Earlier this month, the Congressional Budget Office published a study entitled Using Public Private Partnerships to Carry Out Highway Projects. http://www.cbo.gov/doc.cfm?index=12647 The study addresses two issues: 1) can design-build and PPP models provide additional funding for highway projects? and 2) does design-build provide a faster and more cost effective model for delivering highway projects? See Preface.
A post on the CBO Director’s blog summarizes the study’s findings:
“Does private financing increase the resources available to build, operate, and maintain roads?
Private financing will increase the availability of funds for highway construction only in cases in which states or localities have chosen to restrict their spending by imposing legal constraints or budgetary limits on themselves. The sources of revenues available to pay for the cost of a highway project—whether it is financed by a government or a public-private partnership—are the same: specifically, tolls paid by users or taxes collected by either the federal government or by state and local governments. Therefore, absent restrictions on governments’ ability to borrow, there is no difference between the amount those governments could raise themselves and the sums that public-private partnerships could raise because the same resources are available to remunerate investors in either case. Private financing can provide the necessary capital, but it comes with the expectation of a future return, the ultimate source of which is either taxes or tolls.
The total cost of the capital for a highway project, whether that capital is obtained through a government or through a public-private partnership, tends to be similar once all relevant costs are taken into account—including the cost of the risk of losses associated with the project. A construction project is never without such risk, even when a government guarantees repayment of any debts incurred to finance construction. Someone always bears that risk: That is, some form of explicit or implicit equity investment is necessary to absorb potential cost overruns or revenue shortfalls. For highways that are financed by public debt, taxpayers play the role of equity investors, bearing the risk that revenues might be less than the payments that have been promised on the debt. A comprehensive measure of financing costs takes into account the cost of such equity financing, even when it is provided indirectly by taxpayers. That cost is equivalent to the return that a private investor would require to finance such a project.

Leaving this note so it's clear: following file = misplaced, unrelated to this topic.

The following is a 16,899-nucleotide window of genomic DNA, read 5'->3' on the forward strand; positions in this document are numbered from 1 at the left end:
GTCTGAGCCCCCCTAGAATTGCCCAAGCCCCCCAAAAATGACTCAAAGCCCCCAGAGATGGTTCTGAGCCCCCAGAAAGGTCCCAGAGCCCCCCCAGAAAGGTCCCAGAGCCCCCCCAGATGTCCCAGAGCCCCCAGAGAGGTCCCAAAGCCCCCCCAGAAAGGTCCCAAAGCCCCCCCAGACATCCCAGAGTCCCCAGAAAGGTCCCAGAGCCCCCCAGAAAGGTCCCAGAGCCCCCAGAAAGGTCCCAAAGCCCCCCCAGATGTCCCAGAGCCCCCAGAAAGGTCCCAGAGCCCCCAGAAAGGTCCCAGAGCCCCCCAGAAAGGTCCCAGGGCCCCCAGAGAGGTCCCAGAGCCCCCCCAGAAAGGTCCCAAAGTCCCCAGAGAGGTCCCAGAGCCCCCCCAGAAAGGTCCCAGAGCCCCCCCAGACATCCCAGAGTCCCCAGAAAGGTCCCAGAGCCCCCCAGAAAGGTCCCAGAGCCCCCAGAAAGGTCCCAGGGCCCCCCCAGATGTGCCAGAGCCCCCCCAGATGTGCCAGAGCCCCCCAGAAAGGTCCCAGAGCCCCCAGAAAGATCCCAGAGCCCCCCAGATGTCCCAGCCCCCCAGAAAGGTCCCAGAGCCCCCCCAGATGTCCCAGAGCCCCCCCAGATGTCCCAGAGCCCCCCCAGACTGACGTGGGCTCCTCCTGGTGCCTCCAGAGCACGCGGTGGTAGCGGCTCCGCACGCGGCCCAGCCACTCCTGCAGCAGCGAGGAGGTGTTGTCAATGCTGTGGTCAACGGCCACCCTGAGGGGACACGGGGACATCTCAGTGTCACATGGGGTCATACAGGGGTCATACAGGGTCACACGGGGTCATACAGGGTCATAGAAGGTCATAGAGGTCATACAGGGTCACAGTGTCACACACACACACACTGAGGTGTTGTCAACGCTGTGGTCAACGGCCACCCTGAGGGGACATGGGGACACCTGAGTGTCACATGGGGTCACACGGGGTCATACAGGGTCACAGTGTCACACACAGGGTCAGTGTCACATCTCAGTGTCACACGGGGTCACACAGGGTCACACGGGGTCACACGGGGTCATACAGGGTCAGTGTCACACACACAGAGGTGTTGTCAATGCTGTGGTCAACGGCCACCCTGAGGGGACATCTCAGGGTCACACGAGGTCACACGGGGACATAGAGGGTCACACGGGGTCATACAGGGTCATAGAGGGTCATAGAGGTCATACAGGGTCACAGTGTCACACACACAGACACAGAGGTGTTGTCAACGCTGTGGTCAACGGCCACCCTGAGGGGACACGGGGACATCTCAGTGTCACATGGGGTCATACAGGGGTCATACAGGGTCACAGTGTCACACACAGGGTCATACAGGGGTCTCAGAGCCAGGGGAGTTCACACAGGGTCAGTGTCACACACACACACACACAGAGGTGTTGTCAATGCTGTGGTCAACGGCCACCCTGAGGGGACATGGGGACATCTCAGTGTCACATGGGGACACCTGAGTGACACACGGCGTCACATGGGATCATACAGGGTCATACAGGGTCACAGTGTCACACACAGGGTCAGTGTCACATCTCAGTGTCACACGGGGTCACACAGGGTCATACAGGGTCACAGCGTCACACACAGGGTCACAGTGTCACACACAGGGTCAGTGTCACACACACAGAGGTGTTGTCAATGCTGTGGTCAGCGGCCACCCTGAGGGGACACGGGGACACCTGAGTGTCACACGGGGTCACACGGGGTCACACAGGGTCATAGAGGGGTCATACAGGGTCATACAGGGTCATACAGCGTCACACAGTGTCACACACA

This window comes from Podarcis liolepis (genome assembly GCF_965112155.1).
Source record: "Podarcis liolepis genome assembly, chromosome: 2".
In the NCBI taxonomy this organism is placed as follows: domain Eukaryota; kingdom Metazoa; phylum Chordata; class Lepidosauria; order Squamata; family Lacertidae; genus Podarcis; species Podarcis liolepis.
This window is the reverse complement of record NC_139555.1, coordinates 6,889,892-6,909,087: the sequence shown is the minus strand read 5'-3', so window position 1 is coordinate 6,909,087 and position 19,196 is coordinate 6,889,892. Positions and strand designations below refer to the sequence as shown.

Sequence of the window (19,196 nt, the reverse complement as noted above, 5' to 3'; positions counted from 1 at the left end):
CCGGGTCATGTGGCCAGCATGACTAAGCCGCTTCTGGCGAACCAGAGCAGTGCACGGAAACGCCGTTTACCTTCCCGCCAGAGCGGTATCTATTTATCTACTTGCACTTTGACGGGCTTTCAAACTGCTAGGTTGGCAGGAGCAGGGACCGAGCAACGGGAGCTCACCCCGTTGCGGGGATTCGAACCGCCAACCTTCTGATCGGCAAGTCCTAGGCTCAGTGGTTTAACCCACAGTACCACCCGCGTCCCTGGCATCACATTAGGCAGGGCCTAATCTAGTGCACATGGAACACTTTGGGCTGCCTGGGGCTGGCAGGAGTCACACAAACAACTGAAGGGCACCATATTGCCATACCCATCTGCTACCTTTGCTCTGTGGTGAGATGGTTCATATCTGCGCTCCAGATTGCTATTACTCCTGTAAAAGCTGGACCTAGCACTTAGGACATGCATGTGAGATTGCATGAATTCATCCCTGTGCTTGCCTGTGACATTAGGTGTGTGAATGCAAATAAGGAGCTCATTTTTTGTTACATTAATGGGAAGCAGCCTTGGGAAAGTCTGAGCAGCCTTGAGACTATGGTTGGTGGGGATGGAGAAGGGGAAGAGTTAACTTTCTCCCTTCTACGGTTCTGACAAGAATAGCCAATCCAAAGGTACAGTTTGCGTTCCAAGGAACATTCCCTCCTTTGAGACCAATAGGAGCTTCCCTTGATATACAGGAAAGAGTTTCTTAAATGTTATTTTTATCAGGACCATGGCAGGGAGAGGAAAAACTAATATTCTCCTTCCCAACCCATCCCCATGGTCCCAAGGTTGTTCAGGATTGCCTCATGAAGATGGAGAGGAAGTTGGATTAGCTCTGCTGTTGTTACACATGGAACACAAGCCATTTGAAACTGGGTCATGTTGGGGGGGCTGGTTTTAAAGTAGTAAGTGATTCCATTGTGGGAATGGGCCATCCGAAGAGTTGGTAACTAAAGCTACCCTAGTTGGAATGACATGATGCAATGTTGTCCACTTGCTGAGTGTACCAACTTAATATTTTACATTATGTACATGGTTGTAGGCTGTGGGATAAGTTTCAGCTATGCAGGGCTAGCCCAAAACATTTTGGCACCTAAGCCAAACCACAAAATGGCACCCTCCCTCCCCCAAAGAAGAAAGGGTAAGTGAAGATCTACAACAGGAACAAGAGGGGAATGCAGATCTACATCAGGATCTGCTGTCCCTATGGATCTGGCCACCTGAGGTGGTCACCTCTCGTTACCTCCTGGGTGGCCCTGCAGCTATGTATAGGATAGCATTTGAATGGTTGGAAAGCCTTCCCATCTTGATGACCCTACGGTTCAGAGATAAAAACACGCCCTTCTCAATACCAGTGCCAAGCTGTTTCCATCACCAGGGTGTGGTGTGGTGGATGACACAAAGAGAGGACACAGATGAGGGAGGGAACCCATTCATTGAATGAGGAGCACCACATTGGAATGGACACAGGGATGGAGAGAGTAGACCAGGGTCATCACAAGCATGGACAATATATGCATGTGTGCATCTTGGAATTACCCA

Do such partnerships build roads more quickly or at a lower cost?
Evidence from a small number of studies indicates that public-private partnerships have built highways slightly less expensively and slightly more quickly, compared with the traditional public-sector approach. Those results, however, are highly uncertain.
Only a few studies have focused on the private provision of a highway project—that is, on design and construction as well as on operations and maintenance. The studies typically estimated that the cost of building roads through design-build partnerships was a few percentage points lower than it would have been for comparable roads provided in the traditional way. Moreover, private provision was relatively more effective in reducing cost and the time required to complete the road for larger projects than for smaller projects.
In some cases, the time required to design and build the road declined—in part because the public-private partnership bundled the design and construction contracts and so eliminated a second, separate bidding process for the additional tasks. Information about using public-private partnerships to operate and maintain roads is more limited; there is some evidence of reductions in operations and maintenance costs under private control.” http://cboblog.cbo.gov/?p=3120